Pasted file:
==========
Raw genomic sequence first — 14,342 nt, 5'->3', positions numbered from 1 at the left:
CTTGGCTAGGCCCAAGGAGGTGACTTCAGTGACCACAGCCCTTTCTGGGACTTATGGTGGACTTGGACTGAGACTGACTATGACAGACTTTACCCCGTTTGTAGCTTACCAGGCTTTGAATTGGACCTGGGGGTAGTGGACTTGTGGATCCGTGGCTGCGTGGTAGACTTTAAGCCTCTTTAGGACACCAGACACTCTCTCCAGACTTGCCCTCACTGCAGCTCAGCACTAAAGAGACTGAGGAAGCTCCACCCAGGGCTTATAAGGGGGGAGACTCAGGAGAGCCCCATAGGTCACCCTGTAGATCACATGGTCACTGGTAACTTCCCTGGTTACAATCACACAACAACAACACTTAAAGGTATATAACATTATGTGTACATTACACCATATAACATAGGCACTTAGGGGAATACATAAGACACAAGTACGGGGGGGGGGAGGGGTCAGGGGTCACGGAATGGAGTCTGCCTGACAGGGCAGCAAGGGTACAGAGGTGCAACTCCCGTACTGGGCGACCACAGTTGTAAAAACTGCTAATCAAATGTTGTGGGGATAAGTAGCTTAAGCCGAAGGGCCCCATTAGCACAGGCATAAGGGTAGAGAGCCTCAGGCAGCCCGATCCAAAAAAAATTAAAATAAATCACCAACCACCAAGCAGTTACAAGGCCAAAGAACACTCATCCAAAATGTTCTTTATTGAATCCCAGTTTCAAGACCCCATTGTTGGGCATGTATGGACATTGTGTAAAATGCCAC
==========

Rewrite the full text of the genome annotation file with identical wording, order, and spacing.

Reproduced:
Raw genomic sequence first — 14,342 nt, 5'->3', positions numbered from 1 at the left:
CTTGGCTAGGCCCAAGGAGGTGACTTCAGTGACCACAGCCCTTTCTGGGACTTATGGTGGACTTGGACTGAGACTGACTATGACAGACTTTACCCCGTTTGTAGCTTACCAGGCTTTGAATTGGACCTGGGGGTAGTGGACTTGTGGATCCGTGGCTGCGTGGTAGACTTTAAGCCTCTTTAGGACACCAGACACTCTCTCCAGACTTGCCCTCACTGCAGCTCAGCACTAAAGAGACTGAGGAAGCTCCACCCAGGGCTTATAAGGGGGGAGACTCAGGAGAGCCCCATAGGTCACCCTGTAGATCACATGGTCACTGGTAACTTCCCTGGTTACAATCACACAACAACAACACTTAAAGGTATATAACATTATGTGTACATTACACCATATAACATAGGCACTTAGGGGAATACATAAGACACAAGTACGGGGGGGGGGAGGGGTCAGGGGTCACGGAATGGAGTCTGCCTGACAGGGCAGCAAGGGTACAGAGGTGCAACTCCCGTACTGGGCGACCACAGTTGTAAAAACTGCTAATCAAATGTTGTGGGGATAAGTAGCTTAAGCCGAAGGGCCCCATTAGCACAGGCATAAGGGTAGAGAGCCTCAGGCAGCCCGATCCAAAAAAAATTAAAATAAATCACCAACCACCAAGCAGTTACAAGGCCAAAGAACACTCATCCAAAATGTTCTTTATTGAATCCCAGTTTCAAGACCCCATTGTTGGGCATGTATGGACATTGTGTAAAATGCCAC